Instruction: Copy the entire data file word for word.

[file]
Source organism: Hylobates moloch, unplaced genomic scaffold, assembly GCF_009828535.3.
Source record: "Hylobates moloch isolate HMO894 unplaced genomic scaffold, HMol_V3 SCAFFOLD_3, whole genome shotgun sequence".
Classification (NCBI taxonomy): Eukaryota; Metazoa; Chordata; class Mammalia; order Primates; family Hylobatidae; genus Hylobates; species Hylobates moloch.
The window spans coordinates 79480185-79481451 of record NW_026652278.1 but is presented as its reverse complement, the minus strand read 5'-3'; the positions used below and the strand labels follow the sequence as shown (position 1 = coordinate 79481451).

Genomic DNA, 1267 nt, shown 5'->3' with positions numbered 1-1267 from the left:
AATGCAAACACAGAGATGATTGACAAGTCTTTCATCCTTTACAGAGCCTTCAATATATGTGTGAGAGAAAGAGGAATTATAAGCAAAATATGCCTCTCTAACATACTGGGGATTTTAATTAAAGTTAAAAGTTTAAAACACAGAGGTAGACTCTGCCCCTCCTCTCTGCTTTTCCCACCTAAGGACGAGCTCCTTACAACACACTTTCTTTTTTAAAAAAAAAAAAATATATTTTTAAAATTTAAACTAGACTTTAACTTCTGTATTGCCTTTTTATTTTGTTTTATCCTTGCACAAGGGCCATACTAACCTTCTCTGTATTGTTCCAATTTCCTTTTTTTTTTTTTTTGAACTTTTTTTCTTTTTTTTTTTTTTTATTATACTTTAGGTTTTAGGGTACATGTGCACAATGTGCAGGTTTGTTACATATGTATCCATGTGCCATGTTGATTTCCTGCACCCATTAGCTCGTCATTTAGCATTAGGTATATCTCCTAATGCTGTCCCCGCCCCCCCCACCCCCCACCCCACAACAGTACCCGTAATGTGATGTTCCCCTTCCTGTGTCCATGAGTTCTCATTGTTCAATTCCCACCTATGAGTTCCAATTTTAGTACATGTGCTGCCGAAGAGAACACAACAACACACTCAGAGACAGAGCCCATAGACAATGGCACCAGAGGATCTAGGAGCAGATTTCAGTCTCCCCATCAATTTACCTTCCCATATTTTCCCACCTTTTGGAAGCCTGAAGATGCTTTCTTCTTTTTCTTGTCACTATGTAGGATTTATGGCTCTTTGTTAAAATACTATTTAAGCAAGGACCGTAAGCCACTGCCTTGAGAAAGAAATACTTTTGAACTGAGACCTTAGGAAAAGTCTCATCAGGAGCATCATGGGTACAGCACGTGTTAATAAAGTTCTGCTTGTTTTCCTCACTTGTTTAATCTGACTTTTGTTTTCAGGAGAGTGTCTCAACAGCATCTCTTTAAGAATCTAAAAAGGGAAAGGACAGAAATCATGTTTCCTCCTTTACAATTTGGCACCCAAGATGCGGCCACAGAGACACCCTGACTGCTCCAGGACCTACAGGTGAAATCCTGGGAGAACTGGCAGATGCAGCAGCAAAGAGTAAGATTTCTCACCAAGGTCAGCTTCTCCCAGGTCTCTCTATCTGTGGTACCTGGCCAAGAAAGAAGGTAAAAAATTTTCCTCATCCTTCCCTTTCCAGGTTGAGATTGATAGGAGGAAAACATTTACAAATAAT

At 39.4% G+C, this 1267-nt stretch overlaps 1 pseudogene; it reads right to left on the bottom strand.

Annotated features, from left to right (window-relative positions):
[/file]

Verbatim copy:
Source organism: Hylobates moloch, unplaced genomic scaffold, assembly GCF_009828535.3.
Source record: "Hylobates moloch isolate HMO894 unplaced genomic scaffold, HMol_V3 SCAFFOLD_3, whole genome shotgun sequence".
Classification (NCBI taxonomy): Eukaryota; Metazoa; Chordata; class Mammalia; order Primates; family Hylobatidae; genus Hylobates; species Hylobates moloch.
The window spans coordinates 79480185-79481451 of record NW_026652278.1 but is presented as its reverse complement, the minus strand read 5'-3'; the positions used below and the strand labels follow the sequence as shown (position 1 = coordinate 79481451).

Genomic DNA, 1267 nt, shown 5'->3' with positions numbered 1-1267 from the left:
AATGCAAACACAGAGATGATTGACAAGTCTTTCATCCTTTACAGAGCCTTCAATATATGTGTGAGAGAAAGAGGAATTATAAGCAAAATATGCCTCTCTAACATACTGGGGATTTTAATTAAAGTTAAAAGTTTAAAACACAGAGGTAGACTCTGCCCCTCCTCTCTGCTTTTCCCACCTAAGGACGAGCTCCTTACAACACACTTTCTTTTTTAAAAAAAAAAAAATATATTTTTAAAATTTAAACTAGACTTTAACTTCTGTATTGCCTTTTTATTTTGTTTTATCCTTGCACAAGGGCCATACTAACCTTCTCTGTATTGTTCCAATTTCCTTTTTTTTTTTTTTTGAACTTTTTTTCTTTTTTTTTTTTTTTATTATACTTTAGGTTTTAGGGTACATGTGCACAATGTGCAGGTTTGTTACATATGTATCCATGTGCCATGTTGATTTCCTGCACCCATTAGCTCGTCATTTAGCATTAGGTATATCTCCTAATGCTGTCCCCGCCCCCCCCACCCCCCACCCCACAACAGTACCCGTAATGTGATGTTCCCCTTCCTGTGTCCATGAGTTCTCATTGTTCAATTCCCACCTATGAGTTCCAATTTTAGTACATGTGCTGCCGAAGAGAACACAACAACACACTCAGAGACAGAGCCCATAGACAATGGCACCAGAGGATCTAGGAGCAGATTTCAGTCTCCCCATCAATTTACCTTCCCATATTTTCCCACCTTTTGGAAGCCTGAAGATGCTTTCTTCTTTTTCTTGTCACTATGTAGGATTTATGGCTCTTTGTTAAAATACTATTTAAGCAAGGACCGTAAGCCACTGCCTTGAGAAAGAAATACTTTTGAACTGAGACCTTAGGAAAAGTCTCATCAGGAGCATCATGGGTACAGCACGTGTTAATAAAGTTCTGCTTGTTTTCCTCACTTGTTTAATCTGACTTTTGTTTTCAGGAGAGTGTCTCAACAGCATCTCTTTAAGAATCTAAAAAGGGAAAGGACAGAAATCATGTTTCCTCCTTTACAATTTGGCACCCAAGATGCGGCCACAGAGACACCCTGACTGCTCCAGGACCTACAGGTGAAATCCTGGGAGAACTGGCAGATGCAGCAGCAAAGAGTAAGATTTCTCACCAAGGTCAGCTTCTCCCAGGTCTCTCTATCTGTGGTACCTGGCCAAGAAAGAAGGTAAAAAATTTTCCTCATCCTTCCCTTTCCAGGTTGAGATTGATAGGAGGAAAACATTTACAAATAAT

At 39.4% G+C, this 1267-nt stretch overlaps 1 pseudogene; it reads right to left on the bottom strand.

Annotated features, from left to right (window-relative positions):